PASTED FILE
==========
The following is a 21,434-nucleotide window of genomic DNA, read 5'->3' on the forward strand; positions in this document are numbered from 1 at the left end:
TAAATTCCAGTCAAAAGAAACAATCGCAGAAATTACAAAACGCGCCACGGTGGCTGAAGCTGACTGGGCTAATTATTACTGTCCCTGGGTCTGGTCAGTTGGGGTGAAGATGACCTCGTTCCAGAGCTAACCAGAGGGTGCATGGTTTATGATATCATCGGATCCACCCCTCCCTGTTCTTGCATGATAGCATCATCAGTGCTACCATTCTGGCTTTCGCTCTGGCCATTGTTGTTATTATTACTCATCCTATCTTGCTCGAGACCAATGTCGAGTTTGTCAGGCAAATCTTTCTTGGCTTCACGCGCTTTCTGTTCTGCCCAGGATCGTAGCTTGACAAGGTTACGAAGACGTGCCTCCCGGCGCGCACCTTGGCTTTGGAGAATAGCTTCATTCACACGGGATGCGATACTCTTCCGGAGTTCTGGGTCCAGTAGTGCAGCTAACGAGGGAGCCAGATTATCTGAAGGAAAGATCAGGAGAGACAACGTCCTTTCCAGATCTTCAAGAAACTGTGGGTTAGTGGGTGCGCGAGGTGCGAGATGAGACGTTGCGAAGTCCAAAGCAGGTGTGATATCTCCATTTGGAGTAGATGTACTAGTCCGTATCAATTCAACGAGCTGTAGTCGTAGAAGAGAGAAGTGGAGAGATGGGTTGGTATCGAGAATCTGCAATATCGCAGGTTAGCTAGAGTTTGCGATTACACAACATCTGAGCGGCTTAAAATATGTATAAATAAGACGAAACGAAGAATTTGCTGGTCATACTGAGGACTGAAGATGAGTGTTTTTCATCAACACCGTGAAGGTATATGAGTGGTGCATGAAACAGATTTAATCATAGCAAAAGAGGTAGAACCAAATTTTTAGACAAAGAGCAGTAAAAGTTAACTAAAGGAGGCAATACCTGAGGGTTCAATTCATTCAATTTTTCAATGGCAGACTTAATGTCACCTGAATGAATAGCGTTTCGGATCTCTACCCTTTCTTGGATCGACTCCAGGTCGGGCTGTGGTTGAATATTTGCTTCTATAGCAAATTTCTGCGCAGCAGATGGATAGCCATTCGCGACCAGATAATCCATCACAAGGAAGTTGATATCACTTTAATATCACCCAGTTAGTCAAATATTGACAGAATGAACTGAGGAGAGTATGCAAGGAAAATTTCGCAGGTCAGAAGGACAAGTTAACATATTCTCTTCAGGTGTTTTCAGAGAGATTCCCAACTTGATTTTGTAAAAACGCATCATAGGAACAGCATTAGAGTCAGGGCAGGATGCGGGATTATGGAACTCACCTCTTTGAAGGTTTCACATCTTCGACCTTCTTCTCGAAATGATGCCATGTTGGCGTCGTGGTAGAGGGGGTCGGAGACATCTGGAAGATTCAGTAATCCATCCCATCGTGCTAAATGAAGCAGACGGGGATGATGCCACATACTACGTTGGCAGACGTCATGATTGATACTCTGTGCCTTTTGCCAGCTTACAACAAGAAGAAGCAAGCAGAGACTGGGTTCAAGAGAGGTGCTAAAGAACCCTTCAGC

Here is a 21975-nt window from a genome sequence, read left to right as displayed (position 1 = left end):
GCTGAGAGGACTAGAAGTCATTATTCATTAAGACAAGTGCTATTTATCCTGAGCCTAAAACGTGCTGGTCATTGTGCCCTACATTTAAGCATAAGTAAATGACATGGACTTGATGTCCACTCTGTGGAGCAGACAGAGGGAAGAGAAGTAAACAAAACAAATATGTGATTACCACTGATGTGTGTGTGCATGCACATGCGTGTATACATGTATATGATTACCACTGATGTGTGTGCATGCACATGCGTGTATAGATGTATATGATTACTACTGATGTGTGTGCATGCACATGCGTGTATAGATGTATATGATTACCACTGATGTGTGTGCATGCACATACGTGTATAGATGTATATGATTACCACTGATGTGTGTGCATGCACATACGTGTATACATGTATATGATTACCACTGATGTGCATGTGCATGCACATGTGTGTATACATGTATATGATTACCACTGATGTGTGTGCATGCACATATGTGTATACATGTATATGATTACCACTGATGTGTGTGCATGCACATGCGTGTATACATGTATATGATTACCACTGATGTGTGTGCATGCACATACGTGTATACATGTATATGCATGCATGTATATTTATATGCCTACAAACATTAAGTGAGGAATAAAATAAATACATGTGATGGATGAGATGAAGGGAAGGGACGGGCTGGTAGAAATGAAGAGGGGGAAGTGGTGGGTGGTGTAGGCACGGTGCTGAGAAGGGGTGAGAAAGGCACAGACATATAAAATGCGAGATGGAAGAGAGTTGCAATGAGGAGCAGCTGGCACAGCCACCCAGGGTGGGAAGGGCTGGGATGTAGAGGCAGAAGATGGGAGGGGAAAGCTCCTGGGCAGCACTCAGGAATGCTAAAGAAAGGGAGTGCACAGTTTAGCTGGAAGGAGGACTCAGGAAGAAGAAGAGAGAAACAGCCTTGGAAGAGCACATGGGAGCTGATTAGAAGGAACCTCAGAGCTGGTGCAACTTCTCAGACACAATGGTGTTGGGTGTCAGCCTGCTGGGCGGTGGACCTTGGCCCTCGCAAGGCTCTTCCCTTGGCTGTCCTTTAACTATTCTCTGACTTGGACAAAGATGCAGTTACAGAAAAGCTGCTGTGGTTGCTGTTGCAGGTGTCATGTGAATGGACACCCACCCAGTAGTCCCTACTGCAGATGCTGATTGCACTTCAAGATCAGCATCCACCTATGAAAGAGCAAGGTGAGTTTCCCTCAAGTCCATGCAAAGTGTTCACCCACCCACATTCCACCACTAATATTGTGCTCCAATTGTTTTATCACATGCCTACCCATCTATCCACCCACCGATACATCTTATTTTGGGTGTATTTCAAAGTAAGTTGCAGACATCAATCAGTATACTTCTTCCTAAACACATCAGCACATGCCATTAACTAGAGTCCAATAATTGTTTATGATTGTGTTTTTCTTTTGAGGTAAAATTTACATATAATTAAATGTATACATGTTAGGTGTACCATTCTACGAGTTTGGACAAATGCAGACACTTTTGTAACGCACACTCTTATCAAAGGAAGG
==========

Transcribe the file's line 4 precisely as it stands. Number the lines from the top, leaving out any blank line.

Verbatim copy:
GCTGAGAGGACTAGAAGTCATTATTCATTAAGACAAGTGCTATTTATCCTGAGCCTAAAACGTGCTGGTCATTGTGCCCTACATTTAAGCATAAGTAAATGACATGGACTTGATGTCCACTCTGTGGAGCAGACAGAGGGAAGAGAAGTAAACAAAACAAATATGTGATTACCACTGATGTGTGTGTGCATGCACATGCGTGTATACATGTATATGATTACCACTGATGTGTGTGCATGCACATGCGTGTATAGATGTATATGATTACTACTGATGTGTGTGCATGCACATGCGTGTATAGATGTATATGATTACCACTGATGTGTGTGCATGCACATACGTGTATAGATGTATATGATTACCACTGATGTGTGTGCATGCACATACGTGTATACATGTATATGATTACCACTGATGTGCATGTGCATGCACATGTGTGTATACATGTATATGATTACCACTGATGTGTGTGCATGCACATATGTGTATACATGTATATGATTACCACTGATGTGTGTGCATGCACATGCGTGTATACATGTATATGATTACCACTGATGTGTGTGCATGCACATACGTGTATACATGTATATGCATGCATGTATATTTATATGCCTACAAACATTAAGTGAGGAATAAAATAAATACATGTGATGGATGAGATGAAGGGAAGGGACGGGCTGGTAGAAATGAAGAGGGGGAAGTGGTGGGTGGTGTAGGCACGGTGCTGAGAAGGGGTGAGAAAGGCACAGACATATAAAATGCGAGATGGAAGAGAGTTGCAATGAGGAGCAGCTGGCACAGCCACCCAGGGTGGGAAGGGCTGGGATGTAGAGGCAGAAGATGGGAGGGGAAAGCTCCTGGGCAGCACTCAGGAATGCTAAAGAAAGGGAGTGCACAGTTTAGCTGGAAGGAGGACTCAGGAAGAAGAAGAGAGAAACAGCCTTGGAAGAGCACATGGGAGCTGATTAGAAGGAACCTCAGAGCTGGTGCAACTTCTCAGACACAATGGTGTTGGGTGTCAGCCTGCTGGGCGGTGGACCTTGGCCCTCGCAAGGCTCTTCCCTTGGCTGTCCTTTAACTATTCTCTGACTTGGACAAAGATGCAGTTACAGAAAAGCTGCTGTGGTTGCTGTTGCAGGTGTCATGTGAATGGACACCCACCCAGTAGTCCCTACTGCAGATGCTGATTGCACTTCAAGATCAGCATCCACCTATGAAAGAGCAAGGTGAGTTTCCCTCAAGTCCATGCAAAGTGTTCACCCACCCACATTCCACCACTAATATTGTGCTCCAATTGTTTTATCACATGCCTACCCATCTATCCACCCACCGATACATCTTATTTTGGGTGTATTTCAAAGTAAGTTGCAGACATCAATCAGTATACTTCTTCCTAAACACATCAGCACATGCCATTAACTAGAGTCCAATAATTGTTTATGATTGTGTTTTTCTTTTGAGGTAAAATTTACATATAATTAAATGTATACATGTTAGGTGTACCATTCTACGAGTTTGGACAAATGCAGACACTTTTGTAACGCACACTCTTATCAAAGGAAGG